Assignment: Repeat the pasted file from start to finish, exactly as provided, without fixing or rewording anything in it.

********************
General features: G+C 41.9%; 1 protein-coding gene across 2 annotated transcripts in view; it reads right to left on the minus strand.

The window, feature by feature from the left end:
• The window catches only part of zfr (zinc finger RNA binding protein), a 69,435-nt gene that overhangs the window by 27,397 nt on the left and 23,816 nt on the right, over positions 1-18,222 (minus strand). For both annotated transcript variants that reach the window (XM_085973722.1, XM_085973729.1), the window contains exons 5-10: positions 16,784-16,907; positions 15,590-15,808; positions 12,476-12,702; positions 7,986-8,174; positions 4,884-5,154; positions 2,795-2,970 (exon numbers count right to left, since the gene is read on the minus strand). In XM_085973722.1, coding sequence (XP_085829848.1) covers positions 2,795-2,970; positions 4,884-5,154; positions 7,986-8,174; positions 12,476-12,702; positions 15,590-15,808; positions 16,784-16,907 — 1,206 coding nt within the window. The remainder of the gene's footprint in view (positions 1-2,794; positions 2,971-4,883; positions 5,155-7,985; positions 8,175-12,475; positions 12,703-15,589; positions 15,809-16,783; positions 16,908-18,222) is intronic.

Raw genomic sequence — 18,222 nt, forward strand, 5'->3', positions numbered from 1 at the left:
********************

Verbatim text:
General features: G+C 41.9%; 1 protein-coding gene across 2 annotated transcripts in view; it reads right to left on the minus strand.

The window, feature by feature from the left end:
• The window catches only part of zfr (zinc finger RNA binding protein), a 69,435-nt gene that overhangs the window by 27,397 nt on the left and 23,816 nt on the right, over positions 1-18,222 (minus strand). For both annotated transcript variants that reach the window (XM_085973722.1, XM_085973729.1), the window contains exons 5-10: positions 16,784-16,907; positions 15,590-15,808; positions 12,476-12,702; positions 7,986-8,174; positions 4,884-5,154; positions 2,795-2,970 (exon numbers count right to left, since the gene is read on the minus strand). In XM_085973722.1, coding sequence (XP_085829848.1) covers positions 2,795-2,970; positions 4,884-5,154; positions 7,986-8,174; positions 12,476-12,702; positions 15,590-15,808; positions 16,784-16,907 — 1,206 coding nt within the window. The remainder of the gene's footprint in view (positions 1-2,794; positions 2,971-4,883; positions 5,155-7,985; positions 8,175-12,475; positions 12,703-15,589; positions 15,809-16,783; positions 16,908-18,222) is intronic.

Raw genomic sequence — 18,222 nt, forward strand, 5'->3', positions numbered from 1 at the left: